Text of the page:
It not easy building a true high-performance electric vehicle. Even if money isn't a problem, there is a dearth of component suppliers with the kind of equipment and expertise you would need to succeed. Tesla Motors is unlikely to hand out examples of the secret sauce that gives its Model S Performance 416 horsepower, for example. Similarly, the system that motivates the Mercedes-Benz AMG SLS Electric Drive is jealously guarded and not for sale. Enter Rimac Automobili.
Following in the footsteps of Toyota, Japanese automaker Honda will reportedly manufacture components, including batteries and electric motors, for some of its hybrid vehicles in China, starting in 2012. The production shift is meant to reduce the cost of Honda's hybrid vehicles sold in China and, hopefully, boost sales there, too.
A group of specialist engineering technology firms is set to embark on the development of next-generation electric-drive systems that do not require rare earth metals. UK-based Sevcon will lead the collaborative project that includes Cummins Generator Technologies and Newcastle University's Power Electronics and Drives Research Group to develop traction drive units for use in hybrid, plug-in hybrid and electric-only vehicles.
Government officials in China have reportedly ordered three rare earth mines to halt extraction by year's end. According to Xinhua, Jiangxi, a province in southern China, has reportedly issued a notice to three of its eight major rare earth-producing counties ordering the halt, says Li Guoqing, director of the mining management bureau in Ganzhou, China.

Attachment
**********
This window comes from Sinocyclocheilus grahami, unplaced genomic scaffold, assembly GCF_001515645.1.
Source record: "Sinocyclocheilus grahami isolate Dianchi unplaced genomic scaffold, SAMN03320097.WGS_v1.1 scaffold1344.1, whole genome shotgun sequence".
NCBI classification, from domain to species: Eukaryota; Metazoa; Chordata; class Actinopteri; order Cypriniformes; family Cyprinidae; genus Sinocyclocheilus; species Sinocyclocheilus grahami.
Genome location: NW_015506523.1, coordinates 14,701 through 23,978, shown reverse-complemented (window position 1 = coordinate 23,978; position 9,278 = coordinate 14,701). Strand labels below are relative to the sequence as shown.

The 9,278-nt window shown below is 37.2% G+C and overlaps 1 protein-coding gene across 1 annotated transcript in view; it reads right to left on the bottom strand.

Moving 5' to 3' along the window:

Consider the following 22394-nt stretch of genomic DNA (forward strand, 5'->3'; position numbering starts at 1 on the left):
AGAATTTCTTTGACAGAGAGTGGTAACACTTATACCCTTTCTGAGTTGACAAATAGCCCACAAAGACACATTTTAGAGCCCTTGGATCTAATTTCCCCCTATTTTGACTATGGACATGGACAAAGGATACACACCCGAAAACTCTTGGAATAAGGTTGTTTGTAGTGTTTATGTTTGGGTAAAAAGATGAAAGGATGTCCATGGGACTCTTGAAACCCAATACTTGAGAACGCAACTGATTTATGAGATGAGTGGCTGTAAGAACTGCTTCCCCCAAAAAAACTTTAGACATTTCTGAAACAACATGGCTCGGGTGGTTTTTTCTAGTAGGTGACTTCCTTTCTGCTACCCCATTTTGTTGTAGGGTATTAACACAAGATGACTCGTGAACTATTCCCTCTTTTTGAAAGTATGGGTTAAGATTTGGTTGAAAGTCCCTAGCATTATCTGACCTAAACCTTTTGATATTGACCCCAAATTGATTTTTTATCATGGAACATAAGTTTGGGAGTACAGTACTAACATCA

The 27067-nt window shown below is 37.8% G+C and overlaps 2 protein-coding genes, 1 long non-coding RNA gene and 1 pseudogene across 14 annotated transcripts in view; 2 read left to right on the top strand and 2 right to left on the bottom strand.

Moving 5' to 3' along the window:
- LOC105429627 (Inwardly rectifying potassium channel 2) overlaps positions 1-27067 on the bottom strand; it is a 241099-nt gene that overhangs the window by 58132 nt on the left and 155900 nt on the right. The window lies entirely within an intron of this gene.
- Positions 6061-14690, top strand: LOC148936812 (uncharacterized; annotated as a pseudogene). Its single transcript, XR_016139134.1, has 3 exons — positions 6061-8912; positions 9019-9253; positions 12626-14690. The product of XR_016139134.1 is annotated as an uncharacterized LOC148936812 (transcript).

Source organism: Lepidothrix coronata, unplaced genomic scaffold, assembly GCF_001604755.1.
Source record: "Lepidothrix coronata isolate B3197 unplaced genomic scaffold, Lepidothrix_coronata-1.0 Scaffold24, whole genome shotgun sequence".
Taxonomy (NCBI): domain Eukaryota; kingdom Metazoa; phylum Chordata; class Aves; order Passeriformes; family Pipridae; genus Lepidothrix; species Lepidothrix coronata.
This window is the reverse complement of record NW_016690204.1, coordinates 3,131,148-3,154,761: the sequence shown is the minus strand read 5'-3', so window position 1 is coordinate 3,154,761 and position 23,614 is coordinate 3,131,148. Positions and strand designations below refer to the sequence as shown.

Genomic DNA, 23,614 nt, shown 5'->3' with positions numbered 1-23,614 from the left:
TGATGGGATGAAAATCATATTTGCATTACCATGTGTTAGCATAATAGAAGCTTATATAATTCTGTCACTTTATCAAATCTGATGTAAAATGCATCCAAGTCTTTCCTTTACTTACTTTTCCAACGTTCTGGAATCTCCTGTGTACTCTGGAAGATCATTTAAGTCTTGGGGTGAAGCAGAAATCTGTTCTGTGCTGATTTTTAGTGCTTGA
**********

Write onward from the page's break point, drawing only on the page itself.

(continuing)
Oxford YASA Motors has announced it's expanding and will move from Abingdon in Oxfordshire county in the South East region of England to a facility located in the nearby business district of Milton Park. The phased relocation process will be complete by the first quarter of 2012.
German automaker Daimler AG and parts supplier Robert Bosch GmbH have announced plans to establish a 50:50 joint venture (JV) focused on electric motors for advanced technology vehicles. Terms of the JV should be finalized by mid-2011, with joint production of electric motors scheduled to commence in 2012. Daimler's press release reads:
With the launch of real EV's for mass market consumption comes the inevitable question: What's next? There are two big areas in which we're likely to see the engineering might of the world's automakers focus their attention for the next generation of electric-drive vehicles. The first is improving the packaging of the electric motors, while the second is improving charging.
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